Then it came to his mind like a flash that the other one was not a personality so much as a combination of foolish actions, old desires, and alien motives let loose on the world without governance.

He turned mechanically into Verreys' and had a chop. At Simpson's in the Strand he always had a chop or a cut from the saddle, or a cut[Pg 39] from the sirloin—like the razors, the daily menus following one another in rotation. This was a chop day, just as it was a "Tuesday" day, and habit prevented him from forgetting the fact. The chop and a half-bottle of St. Estéphe made him feel a stronger man. He suddenly became cheerful and valiant.

"If worst comes to worst," said he to himself, "I can put myself under restraint; nobody need know. Yes, begad! I have always that. I can put myself under surveillance. Why, dash it! I can tie up my money so that I can't touch it; it's quite easy."

The chop and St. Estéphe, hauling him out of the slough of despond, told him this. It was a sure way of escape from losing his money. He had furiously rejected the idea at Oppenshaw's, but at Oppenshaw's his Property had not had time to talk fully to him, but in that awful journey from Harley Street to Verreys' he had walked arm-in-arm with his Property chattering on one side and dumb Bankruptcy on the other.

Restraint would have been almost as odious as bankruptcy to him, yet now, as a sure means of escape from the other, it seemed almost a pleasant prospect.

He left Verreys' and walked along feeling brighter and better. He turned into the[Pg 40] Athen?um. It was turning-in time at the Athen?um, and the big armchairs were full of somnolent ones, bald heads drooping, whiskers hidden by the sheets of the Times. Here he met Sir Ralph Puttick, Hon. Physician to His Majesty, stiff, urbane, stately, seeming ever supported on either side by a lion and a unicorn.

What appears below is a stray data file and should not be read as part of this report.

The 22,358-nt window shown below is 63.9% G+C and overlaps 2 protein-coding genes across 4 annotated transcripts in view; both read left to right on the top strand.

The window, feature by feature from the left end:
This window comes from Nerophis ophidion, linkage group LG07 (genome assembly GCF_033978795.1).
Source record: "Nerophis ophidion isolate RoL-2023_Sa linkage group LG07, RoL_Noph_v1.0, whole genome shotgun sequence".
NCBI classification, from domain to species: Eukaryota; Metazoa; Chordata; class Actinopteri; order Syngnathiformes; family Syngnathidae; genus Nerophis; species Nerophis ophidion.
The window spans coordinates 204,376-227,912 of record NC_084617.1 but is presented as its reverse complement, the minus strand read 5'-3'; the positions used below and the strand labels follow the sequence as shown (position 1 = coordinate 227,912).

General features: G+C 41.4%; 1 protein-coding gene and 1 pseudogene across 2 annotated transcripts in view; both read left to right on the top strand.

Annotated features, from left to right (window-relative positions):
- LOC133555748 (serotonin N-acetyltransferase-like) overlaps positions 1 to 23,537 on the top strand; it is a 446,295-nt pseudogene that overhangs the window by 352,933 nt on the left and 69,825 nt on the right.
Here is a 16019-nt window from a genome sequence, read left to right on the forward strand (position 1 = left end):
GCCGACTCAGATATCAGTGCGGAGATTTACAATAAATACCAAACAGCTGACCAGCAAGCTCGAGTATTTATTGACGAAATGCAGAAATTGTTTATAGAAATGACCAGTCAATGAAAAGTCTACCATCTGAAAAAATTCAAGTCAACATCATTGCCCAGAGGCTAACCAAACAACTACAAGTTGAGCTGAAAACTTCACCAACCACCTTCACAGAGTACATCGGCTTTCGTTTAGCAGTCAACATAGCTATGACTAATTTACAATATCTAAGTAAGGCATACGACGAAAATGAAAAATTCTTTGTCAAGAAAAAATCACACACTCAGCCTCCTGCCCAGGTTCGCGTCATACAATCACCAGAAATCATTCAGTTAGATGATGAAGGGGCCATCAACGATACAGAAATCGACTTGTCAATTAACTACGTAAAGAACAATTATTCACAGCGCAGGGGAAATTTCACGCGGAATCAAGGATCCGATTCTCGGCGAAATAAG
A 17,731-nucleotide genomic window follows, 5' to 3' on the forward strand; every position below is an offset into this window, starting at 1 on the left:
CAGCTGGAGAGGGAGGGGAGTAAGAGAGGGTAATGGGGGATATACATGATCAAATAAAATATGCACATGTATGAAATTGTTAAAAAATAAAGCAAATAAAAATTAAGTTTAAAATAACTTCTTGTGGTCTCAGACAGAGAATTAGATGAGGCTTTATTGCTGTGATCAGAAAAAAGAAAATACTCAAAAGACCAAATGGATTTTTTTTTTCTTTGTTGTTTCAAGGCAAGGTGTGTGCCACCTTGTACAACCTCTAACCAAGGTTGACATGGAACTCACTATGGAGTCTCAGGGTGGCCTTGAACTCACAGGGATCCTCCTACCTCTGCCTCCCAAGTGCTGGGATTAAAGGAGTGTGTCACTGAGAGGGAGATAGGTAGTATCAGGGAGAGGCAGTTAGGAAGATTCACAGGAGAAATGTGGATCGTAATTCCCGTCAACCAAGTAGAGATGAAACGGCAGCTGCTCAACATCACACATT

Sir Ralph and Simon were known one to the other and had much in common, including anti-socialism.

In armchairs, they talked of Lloyd George—at least, Sir Ralph did, Simon had other considerations on his mind. Leaning forward in his chair, he suddenly asked, apropos of nothing:

"Did you ever hear of a disease called Lethmann's disease?"

Now Sir Ralph was Chest and Heart, nothing else. He was also nettled at "shop" being suddenly thrust upon him by a damned attorney, for Simon was "Simon Pettigrew, quite a character, one of our old-fashioned, first-class English lawyers," when Sir Ralph was in a good temper and happened to consider Simon; nettled, Simon was a "damned attorney."

"Never," said Sir Ralph. "What disease did you say?"

"Lethmann's. It's a new disease, it seems."

Another horrid blunder, as though the lion[Pg 41] and unicorn man were only acquainted with old diseases—out of date, in fact.

"Never," replied the other. "There's no such thing. Who told you about it?"

"I read about it," said Simon. He tried to give a picture of the symptoms and failed to convince, but he managed to irritate. The semi-royal one listened with a specious appearance of attention and even interest; then, the other having finished, he opened his batteries.

Simon left the Club with the feeling that he had been put upon the stand beside charlatans, quacks, and the purveyor of crank theories; also that he had been snubbed.